To assess whether the hunting range of dogs differed in relation to age, the individual dog's hunting ranges were assessed using a GLM with hunting range as the dependent variable (weighted by the number of values in each mean) and dog and age as the categorical independent variables.
To establish whether the ESW modelled using Distance and the subsequent estimates of grouse density generated differed between moor, season and year, we tested both independently using GLMs. Both ESW and grouse density estimates (log-transformed to normalise) were entered into independent models as the dependent variable, with moor, season and year as the categorical independent variables.
We compared density estimates generated from distance sampling with estimates for the equivalent block for pre-breeding calling males, absolute counts from drive counts and gamekeeper summer transect counts (all log-transformed to normalise) by ANOVA and correlation. ANOVA was used to assess whether the ratio of females to males (log-transformed to normalise) encountered on drive counts (no dogs) and distance sampling transects using dogs on the same block differed in relation to survey method and density category.
The hunting ranges of dogs varied between seasons (F1,70 = 5.57, P = 0.02), dogs (F7,70 = 5.39, P < 0.001) and surveyors (F1,70 = 5.57, P = 0.02), but not between moors (F3,70 = 1.69, P = 0.18) or years (F10, 70 = 1.55, P = 0.14). Hunting ranges in spring were 36.1 ± 12.2 m in comparison to 38.2 ± 5.4 m in summer. These varied between dogs from 32.2 ± 5.7 m to 46.7 ± 15.7 m (Fig. 1) and between the two surveyors (Surveyor A: 41.5 ± 6.2 m, Surveyor B: 34.7 ± 9.2 m). No effect of dog age was detected on searching ranges (F10,74 = 0.87, P = 0.56).
The ESW differed between years (F10,13 = 4.32, P = 0.008), but not between season (F1, 13 = 4.22, P = 0.06) or moors (F3,13 = 2.26, P = 0.13; Tables 1 and 2). Grouse densities differed significantly between season (F1,13 = 29.4, P < 0.001) but not between years (F10,13 = 2.56, P = 0.06) or moors (F3, 13 = 0.18, P = 0.91). Grouse density was three times higher in summer (mean 292 ± 53 km−2) than in spring (mean 123 ± 9 km−2).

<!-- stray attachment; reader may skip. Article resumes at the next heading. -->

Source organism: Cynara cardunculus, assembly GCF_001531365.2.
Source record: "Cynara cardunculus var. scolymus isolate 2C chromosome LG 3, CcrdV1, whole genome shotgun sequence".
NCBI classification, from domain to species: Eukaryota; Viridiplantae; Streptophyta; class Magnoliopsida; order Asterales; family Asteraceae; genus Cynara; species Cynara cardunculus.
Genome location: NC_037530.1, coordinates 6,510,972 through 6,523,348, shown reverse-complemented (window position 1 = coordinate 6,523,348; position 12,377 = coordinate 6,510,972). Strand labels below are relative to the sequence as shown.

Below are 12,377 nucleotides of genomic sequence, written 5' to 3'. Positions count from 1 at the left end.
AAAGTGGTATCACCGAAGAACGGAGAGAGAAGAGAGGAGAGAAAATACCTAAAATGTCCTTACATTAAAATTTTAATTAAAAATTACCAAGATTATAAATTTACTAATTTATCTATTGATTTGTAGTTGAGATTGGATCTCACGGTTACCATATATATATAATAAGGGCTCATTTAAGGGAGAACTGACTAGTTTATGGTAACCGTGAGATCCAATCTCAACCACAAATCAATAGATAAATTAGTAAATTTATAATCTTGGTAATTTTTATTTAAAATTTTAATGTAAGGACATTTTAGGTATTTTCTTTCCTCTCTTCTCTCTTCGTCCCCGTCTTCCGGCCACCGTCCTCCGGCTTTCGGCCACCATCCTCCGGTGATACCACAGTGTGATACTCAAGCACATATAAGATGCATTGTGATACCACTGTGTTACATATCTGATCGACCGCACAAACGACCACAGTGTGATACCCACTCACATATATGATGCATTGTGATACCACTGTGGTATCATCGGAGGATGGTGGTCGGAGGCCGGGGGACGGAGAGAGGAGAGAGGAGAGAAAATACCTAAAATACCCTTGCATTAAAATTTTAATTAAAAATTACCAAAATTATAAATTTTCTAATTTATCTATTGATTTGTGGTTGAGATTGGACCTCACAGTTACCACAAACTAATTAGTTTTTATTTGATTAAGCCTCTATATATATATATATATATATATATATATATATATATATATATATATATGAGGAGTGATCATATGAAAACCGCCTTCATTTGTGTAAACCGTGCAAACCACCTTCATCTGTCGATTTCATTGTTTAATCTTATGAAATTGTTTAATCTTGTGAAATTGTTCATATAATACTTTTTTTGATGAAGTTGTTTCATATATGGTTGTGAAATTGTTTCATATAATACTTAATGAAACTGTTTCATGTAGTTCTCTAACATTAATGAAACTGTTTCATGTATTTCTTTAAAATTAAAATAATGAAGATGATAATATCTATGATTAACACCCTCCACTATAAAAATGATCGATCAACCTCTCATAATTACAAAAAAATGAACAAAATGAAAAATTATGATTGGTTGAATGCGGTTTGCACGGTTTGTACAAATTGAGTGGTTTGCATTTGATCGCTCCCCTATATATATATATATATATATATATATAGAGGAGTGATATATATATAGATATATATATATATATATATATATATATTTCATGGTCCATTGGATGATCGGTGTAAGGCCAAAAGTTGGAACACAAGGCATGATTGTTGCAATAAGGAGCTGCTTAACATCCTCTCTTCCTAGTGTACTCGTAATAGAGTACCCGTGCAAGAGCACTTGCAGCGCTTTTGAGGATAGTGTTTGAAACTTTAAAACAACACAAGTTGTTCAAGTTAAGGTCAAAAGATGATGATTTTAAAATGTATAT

Call count and distance sampling estimates were positively correlated (r = 0.77, N = 17; Fig. 2A). Density estimates differed between methods (F1,28 = 7.76, P = 0.009) and between density categories (F2,28 = 29.46, P < 0.001), but there was no significant interaction between method and density category (F2,28 = 2.52, P = 0.10). Distance sampling estimates of males pre-breeding were 47% higher than the call count estimates (Fig. 3A).
The ratio of females to males encountered on drive counts (using beaters only) did not differ from line-transect distance sampling using dogs (F1,18 = 0.65, P = 0.43) or between density categories (F2,18 = 1.48, P = 0.25). Therefore, we compared counts of both males and females. Drive count and distance sampling estimates were positively correlated (r = 0.79, N = 12; see Fig. 2B). Density estimates differed between methods (F1,18 = 10.97, P = 0.004) and between density categories (F2,18 = 21.12, P < 0.001), but there was no interaction between method and density category (F2,28 = 0.36, P = 0.70). Distance sampling estimates were 65% higher than the drive count estimates (see Fig. 3B).
Post-breeding counts of adults and juveniles by gamekeepers (grouse km−1) were positively correlated with the distance sampling estimates (grouse km−2) for the same areas (r = 0.68, N = 22; see Fig. 2C). Estimates differed between methods (F1,38 = 404.31, P < 0.001) and between density categories (F2,38 = 24.72, P < 0.001), but there was no interaction between method and density category (F2,38 = 0.28, P = 0.76; see Fig. 3C).
The first consideration of our study was to evaluate whether the distance sampling technique using pointing dogs met the assumptions of distance sampling theory (Thomas et al. 2010). Willow ptarmigan Lagopus lagopus have been surveyed using distance sampling in Norway, albeit at significantly lower densities (Pedersen et al. 1999), and willow ptarmigan, rock ptarmigan Lagopus muta and white-tailed ptarmigan Lagopus leucura have been surveyed using an aerial distance sampling technique (Pelletier & Krebs 1997). A critical assumption is accurately measuring the distance from the transect line. The open homogenous nature of moorland habitats allows good visibility and this in combination with the behavioural response of grouse to the trained pointing dogs, which is to crouch, allowed accurate measures of distance to be obtained. In spring, red grouse are highly territorial (MacColl et al. 2000) and are reluctant to leave their defended territories. Similarly post-breeding in summer, grouse are in family groups of young and adults and are reluctant to flush, allowing the dog to accurately ‘point’ their position. Outside these key periods, grouse are less territorial. In autumn and winter they occur in flocks (Hudson 1992) and readily flush when up to 200 m from the observer. In these conditions, accurate measures of distance were found to be impossible and the method proved impractical.
Evasive movement away from the observer, or failure to detect animals close to or on the transect line can bias density estimates (Turnock & Quinn 1991, Ruette et al. 2003). We expect some movement by grouse prior to detection by the pointing dogs, but inspection of the distance data showed no peaks, which suggested that any movements that may have occurred appeared to be relatively small and of a random nature, which did not cause bias to the density estimates. A study using radio-tagged willow ptarmigan in Norway found that pointing dogs detected all birds on the line and that birds did not move in response to the approaching dog and handler prior to flushing (Pedersen et al. 2004).